Date: 2005–11
  14. By: Ruys,P.H.M. (TILEC (Tilburg Law and Economics Center))
    Date: 2005
    Abstract: Purpose: The purpose of this paper is to study whether time-driven Activity-based Costing (ABC) is more appropriate to capture the complexity of logistics transactions than traditional ABC. <br>Methodology: This paper explores the method of time-driven ABC and presents the results of a case study at a distribution company. <br>Findings: The case shows that a traditional ABC was not appropriate. Almost 60% of the activities contained more than one subtask, with different time drivers. Ignoring this complexity resulted in a misallocation of 54% of costs. Splitting-up all the subtasks resulted in a traditional ABC model that was too complex. Contrary, the time-driven ABC model captured the full complexity of the logistics transactions through time equations that employ multiple time drivers. <br>Research implications: This paper formulates the underlying mathematical model of timedriven ABC, leading to a better understanding of the time equations. Different types of complexities in logistics were identified in the case. <br>Practical implications: The study explains the technique of time-driven ABC and provides some real company examples of time equations in logistics. <br>Value of the paper: This is one of the first papers on time-driven ABC in a European context. The mathematical representation allows to a better understanding of this new costing technique and provides a new methodology to model complexity of logistics activities.
    Keywords: Logistics, Time-driven Activity-based Costing, time equations, mathematical model, complexity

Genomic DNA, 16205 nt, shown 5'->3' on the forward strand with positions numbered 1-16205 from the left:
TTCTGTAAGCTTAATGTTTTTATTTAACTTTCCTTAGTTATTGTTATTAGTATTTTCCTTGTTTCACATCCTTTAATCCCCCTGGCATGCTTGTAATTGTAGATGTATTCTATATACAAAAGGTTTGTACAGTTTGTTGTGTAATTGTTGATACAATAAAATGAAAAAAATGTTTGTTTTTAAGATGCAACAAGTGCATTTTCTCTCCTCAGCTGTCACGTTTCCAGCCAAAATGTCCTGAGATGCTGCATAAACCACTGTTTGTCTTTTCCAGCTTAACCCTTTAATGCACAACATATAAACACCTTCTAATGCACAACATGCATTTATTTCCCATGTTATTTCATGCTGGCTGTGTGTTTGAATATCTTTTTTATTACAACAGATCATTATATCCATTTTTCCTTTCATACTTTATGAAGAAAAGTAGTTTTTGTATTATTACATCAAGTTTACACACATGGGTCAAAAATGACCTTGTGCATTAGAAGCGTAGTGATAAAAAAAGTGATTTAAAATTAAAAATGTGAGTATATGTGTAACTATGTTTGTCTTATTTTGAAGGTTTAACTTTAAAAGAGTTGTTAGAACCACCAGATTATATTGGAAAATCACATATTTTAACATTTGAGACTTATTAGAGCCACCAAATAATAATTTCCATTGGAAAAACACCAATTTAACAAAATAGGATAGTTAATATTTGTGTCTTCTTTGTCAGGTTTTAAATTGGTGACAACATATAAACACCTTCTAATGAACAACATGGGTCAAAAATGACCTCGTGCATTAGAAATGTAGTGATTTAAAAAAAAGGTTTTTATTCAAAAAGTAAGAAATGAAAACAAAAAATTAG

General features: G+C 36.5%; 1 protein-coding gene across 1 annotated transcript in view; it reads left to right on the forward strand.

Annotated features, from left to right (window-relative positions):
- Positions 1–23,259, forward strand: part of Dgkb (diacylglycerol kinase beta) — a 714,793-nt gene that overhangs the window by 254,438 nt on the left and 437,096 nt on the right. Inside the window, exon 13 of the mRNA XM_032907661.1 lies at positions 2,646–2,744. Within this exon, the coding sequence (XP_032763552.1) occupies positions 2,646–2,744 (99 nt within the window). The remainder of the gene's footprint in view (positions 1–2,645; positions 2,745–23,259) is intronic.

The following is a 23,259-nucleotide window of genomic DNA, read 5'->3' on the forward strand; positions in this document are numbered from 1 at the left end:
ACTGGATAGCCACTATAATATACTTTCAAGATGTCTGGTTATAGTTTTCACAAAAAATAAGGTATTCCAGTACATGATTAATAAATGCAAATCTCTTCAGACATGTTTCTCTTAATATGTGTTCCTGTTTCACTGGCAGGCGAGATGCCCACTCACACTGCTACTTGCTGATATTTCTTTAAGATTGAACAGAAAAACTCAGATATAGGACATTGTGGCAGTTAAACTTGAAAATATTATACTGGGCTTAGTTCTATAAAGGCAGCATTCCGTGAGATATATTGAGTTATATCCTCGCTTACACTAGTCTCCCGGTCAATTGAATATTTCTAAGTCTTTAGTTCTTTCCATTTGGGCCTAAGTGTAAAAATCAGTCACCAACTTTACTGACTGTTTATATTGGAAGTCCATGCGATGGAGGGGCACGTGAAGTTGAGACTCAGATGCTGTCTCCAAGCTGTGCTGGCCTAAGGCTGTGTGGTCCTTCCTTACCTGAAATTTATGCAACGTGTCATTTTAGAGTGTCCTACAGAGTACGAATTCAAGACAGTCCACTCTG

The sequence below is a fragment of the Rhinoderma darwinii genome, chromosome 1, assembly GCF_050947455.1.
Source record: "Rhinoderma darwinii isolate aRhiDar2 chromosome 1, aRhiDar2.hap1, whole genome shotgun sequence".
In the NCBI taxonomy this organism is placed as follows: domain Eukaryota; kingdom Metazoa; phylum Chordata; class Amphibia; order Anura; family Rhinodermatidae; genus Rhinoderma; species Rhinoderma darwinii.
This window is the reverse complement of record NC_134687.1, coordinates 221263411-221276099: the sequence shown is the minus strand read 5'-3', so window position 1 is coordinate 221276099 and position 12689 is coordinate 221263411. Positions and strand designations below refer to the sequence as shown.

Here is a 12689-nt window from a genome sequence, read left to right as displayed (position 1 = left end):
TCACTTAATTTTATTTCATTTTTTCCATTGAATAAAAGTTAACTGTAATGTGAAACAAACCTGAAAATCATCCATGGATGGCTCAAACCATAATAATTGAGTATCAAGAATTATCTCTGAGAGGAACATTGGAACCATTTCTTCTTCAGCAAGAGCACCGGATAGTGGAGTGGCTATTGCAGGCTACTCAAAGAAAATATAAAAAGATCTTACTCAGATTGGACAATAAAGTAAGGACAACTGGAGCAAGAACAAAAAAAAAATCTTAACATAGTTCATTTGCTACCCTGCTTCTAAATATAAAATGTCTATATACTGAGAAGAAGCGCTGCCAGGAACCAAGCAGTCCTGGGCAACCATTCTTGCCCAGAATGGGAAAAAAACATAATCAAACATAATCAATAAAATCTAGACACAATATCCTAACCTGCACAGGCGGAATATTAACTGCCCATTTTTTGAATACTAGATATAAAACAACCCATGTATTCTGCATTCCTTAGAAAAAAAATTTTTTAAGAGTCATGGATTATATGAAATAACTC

Date: 2005–09
  16. By: Stephanie Seguino
    Abstract: This paper explores the possibility that unregulated FDI flows are causally implicated in the decline in labor productivity growth in semi-industrialized economies. These effects are hypothesized to operate through the negative impact of firm mobility on worker bargaining power and thus affecting wages. Downward pressure on wages can reduce the pressure on firms to raise productivity in defense of profits, contributing to a low wageÐlow productivity trap. This paper presents empirical evidence, based on panel data fixed effects and GMM estimation for 37 semi-industrialized economies, that supports the causal link between increased firm mobility and lower wages, as well as slower productivity growth over the period 1970Ð2000.
    Date: 2005–05
  17. By: Olivier Baguelin (EUREQua)
    Abstract: We develop a model in which agents choose whether to achieve self-esteem through work. When they do, they develop an intrinsic motivtion to effort. Depending on the characteristics of the job to be filled, an employer may try, or not, to encourage this intrinsic motivation by an adequately designed contract. Although equally productive, assuming that agents from distinct socio-demographic groups differ in their propensity to achieve self-esteem through work, this may lead to unequal access to employment. We analyse the consequences of this model on labor market outcomes. The model can give an account of many important traits of socio-demographic disparities in the labor market (notably of vertical occupational segregation.
    Keywords: Employment relation, self-esteem, intrinsic motivation, (seeming) hiring discrimination, occupational segregation, socio-demographic earnings gaps.
    JEL: J15 J24 J71 J16 Z13
    Date: 2005–09
  18. By: Fatima Suleman (IREDU - Institut de recherche sur l'éducation : Sociologie et Economie de l'Education - - CNRS : FRE5211 - Université de Bourgogne)